The biggest difference between a speeding ticket and a reckless driving arrest is that reckless driving is a criminal offense in Virginia, and speeding is not. This means that the penalties and consequences you face when you are convicted of reckless driving will be much more severe than a speeding ticket. Another important difference is that, while you could deal with a speeding ticket on your own, you should always contact a ticket defense lawyer when you are facing a reckless driving charge.
What Is Reckless Driving?
We all know what speeding is. If you are driving faster than the posted speed limit, you are speeding. It's a very clear-cut traffic offense. Reckless driving is not so straightforward. Virginia traffic law defines reckless driving as operating a motor vehicle in a reckless manner that endangers life, limb, or property. This can encompass a wide range of moving violations and is intentionally vague to allow police officers the discretion to hold drivers accountable for dangerous driving that may or may not involve breaking the speed limit. Reckless driving could be charged in the following situations:
- Driving more than 20 mph over the posted speed limit
- Driving 80 mph or faster
- Driving too fast for weather conditions
- Passing on or at the crest of a grade or on a curve
- Failing to give proper signals
- Causing an accident
- Drag racing
- Driving a car in poor mechanical condition
- Passing a stopped school bus
- Failing to yield to an emergency vehicle
The police do not have to give a specific reason for charging you with reckless driving. They could charge you with general reckless driving if the officer believes you were endangering others.
How Do Penalties for Reckless Driving and Speeding Differ?
Here's where the important differences between speeding and reckless driving come into play. Reckless driving is considered a criminal offense, while speeding is a traffic offense. Because reckless driving is a Class 1 Misdemeanor, you face the same penalties you would face with criminal offenses such as assault and battery, petit larceny, and DUI. Those include:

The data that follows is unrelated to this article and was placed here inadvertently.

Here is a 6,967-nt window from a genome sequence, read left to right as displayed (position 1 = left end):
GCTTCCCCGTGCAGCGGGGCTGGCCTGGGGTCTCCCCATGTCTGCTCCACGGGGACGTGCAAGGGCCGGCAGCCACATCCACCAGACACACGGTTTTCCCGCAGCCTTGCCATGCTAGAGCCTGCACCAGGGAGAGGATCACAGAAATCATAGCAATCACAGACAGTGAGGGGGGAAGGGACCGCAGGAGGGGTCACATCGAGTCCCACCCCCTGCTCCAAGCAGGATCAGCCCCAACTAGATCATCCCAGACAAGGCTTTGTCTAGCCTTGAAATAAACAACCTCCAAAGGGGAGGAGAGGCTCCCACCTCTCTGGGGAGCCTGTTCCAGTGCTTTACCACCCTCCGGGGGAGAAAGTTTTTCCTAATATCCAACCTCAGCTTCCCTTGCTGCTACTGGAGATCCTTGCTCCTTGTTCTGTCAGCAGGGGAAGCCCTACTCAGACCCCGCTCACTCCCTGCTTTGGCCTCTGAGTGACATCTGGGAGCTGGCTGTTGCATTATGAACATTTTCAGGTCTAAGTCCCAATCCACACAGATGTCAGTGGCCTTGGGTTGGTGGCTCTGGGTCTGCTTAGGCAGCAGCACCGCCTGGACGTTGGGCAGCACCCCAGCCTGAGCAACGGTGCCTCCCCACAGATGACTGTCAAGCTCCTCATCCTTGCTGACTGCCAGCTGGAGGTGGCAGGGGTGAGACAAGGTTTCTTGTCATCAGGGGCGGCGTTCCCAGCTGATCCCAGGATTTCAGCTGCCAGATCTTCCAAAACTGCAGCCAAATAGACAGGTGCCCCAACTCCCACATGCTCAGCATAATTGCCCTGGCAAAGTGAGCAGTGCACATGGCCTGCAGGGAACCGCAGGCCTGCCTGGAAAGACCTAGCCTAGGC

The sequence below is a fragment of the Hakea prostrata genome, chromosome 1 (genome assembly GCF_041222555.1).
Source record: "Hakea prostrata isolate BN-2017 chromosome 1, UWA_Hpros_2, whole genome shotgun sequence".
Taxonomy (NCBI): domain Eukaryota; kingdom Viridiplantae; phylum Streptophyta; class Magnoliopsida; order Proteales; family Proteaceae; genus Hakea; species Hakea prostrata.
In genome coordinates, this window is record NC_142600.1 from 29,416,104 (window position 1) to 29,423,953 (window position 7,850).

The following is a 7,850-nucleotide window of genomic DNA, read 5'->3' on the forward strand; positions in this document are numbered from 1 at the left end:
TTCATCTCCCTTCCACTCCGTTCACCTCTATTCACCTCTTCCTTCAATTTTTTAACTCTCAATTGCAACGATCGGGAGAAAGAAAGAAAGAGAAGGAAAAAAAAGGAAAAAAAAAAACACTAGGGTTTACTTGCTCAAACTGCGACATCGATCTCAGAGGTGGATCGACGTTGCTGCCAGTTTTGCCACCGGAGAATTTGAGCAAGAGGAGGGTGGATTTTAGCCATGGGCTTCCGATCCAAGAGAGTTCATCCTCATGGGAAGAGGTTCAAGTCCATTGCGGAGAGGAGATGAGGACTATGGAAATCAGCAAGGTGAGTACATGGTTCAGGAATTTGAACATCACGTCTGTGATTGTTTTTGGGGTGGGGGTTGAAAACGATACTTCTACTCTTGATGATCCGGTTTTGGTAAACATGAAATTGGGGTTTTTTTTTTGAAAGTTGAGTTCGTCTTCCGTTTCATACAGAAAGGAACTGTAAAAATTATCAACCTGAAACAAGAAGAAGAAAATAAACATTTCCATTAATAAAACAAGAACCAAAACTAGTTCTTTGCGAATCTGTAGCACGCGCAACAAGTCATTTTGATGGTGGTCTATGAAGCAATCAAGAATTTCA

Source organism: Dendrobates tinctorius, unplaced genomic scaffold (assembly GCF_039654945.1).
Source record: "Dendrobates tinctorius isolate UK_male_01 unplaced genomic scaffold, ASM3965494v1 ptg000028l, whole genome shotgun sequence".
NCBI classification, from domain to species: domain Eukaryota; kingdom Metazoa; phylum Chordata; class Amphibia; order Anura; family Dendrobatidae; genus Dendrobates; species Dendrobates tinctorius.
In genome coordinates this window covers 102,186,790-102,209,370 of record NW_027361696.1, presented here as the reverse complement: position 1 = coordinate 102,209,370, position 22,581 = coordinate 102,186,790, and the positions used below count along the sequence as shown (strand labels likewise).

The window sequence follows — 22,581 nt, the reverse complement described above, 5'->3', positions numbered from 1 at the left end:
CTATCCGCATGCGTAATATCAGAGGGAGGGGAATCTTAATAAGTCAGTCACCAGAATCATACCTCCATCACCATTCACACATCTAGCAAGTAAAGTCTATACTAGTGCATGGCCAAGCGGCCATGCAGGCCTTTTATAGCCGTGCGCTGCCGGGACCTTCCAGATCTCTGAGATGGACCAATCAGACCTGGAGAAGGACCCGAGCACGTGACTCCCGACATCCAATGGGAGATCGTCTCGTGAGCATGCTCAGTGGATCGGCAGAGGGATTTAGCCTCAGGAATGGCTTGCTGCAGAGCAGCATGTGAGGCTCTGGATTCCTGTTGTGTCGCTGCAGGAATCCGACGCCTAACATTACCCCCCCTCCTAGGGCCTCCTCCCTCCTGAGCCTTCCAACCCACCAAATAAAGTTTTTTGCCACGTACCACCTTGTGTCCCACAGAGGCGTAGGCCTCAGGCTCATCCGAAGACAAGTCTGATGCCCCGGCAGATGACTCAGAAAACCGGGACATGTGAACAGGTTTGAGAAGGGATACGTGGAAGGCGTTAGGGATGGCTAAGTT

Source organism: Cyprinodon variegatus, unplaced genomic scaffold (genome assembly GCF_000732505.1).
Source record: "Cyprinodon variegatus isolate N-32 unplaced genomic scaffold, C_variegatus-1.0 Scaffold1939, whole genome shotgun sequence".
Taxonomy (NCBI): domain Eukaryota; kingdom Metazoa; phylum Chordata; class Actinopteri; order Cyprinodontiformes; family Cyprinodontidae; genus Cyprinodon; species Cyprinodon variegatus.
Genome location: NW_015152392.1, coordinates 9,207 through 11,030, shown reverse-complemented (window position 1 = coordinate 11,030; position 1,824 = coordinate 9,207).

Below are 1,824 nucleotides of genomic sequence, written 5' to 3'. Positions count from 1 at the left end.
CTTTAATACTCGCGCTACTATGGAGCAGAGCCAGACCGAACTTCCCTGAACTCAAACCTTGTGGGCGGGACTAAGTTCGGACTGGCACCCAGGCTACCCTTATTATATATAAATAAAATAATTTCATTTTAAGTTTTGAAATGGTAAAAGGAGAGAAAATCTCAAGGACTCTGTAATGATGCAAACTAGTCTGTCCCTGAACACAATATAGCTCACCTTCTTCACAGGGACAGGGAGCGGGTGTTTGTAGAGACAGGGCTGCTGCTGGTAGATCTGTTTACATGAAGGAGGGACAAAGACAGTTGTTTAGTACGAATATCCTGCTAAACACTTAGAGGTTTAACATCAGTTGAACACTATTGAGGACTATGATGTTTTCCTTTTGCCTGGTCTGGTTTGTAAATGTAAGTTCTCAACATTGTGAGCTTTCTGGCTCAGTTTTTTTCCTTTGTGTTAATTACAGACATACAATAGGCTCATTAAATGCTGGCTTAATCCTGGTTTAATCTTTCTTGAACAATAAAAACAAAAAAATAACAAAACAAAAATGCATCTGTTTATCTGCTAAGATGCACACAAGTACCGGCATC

- Up to 12 months in jail
- A fine of up to $2500
- Six points on your DMV record for 11 years
- Permanent criminal record
In general, the faster you were driving or the more damage you caused, the higher the penalty will be. It is not unusual for a super-speeder to be thrown in jail. By contrast, a speeding ticket puts three points on your DMV record, carries a maximum fine of $250, and will be expunged from your driving record after a few years.
How do you know what you have been charged with? If the officer doesn't tell you, you can find the information on your ticket. Under the "Charge" section of the Virginia Uniform Summons, you will see a reference to Virginia Code Section 46.2 852-869. The exact offense should also be written in, i.e., "reckless driving by speed" or simply "reckless driving." Whereas a speeding ticket will give you instructions for prepaying your ticket, a reckless driving ticket will have that area crossed out. That is because you will have to appear in court.
How an Attorney Can Help in a Reckless Driving Case
Like with any other criminal charge, a reckless driving defense attorney will mount a defense on your behalf to get the charges reduced or dismissed. They will do this by providing evidence that your actions did not rise to the level of recklessness. Evidence could include witnesses, speedometer calibration, and questioning the arresting officer to create reasonable doubt. An attorney can also argue for reduced penalties by presenting a clean driving record or proof that you attended a driver improvement class or completed community service.
The options available to you for mitigating a reckless driving charge will depend on the unique circumstances of your case. Do not hesitate to contact James E. Short, PLC, if you are charged with reckless driving in the Virginia Beach area.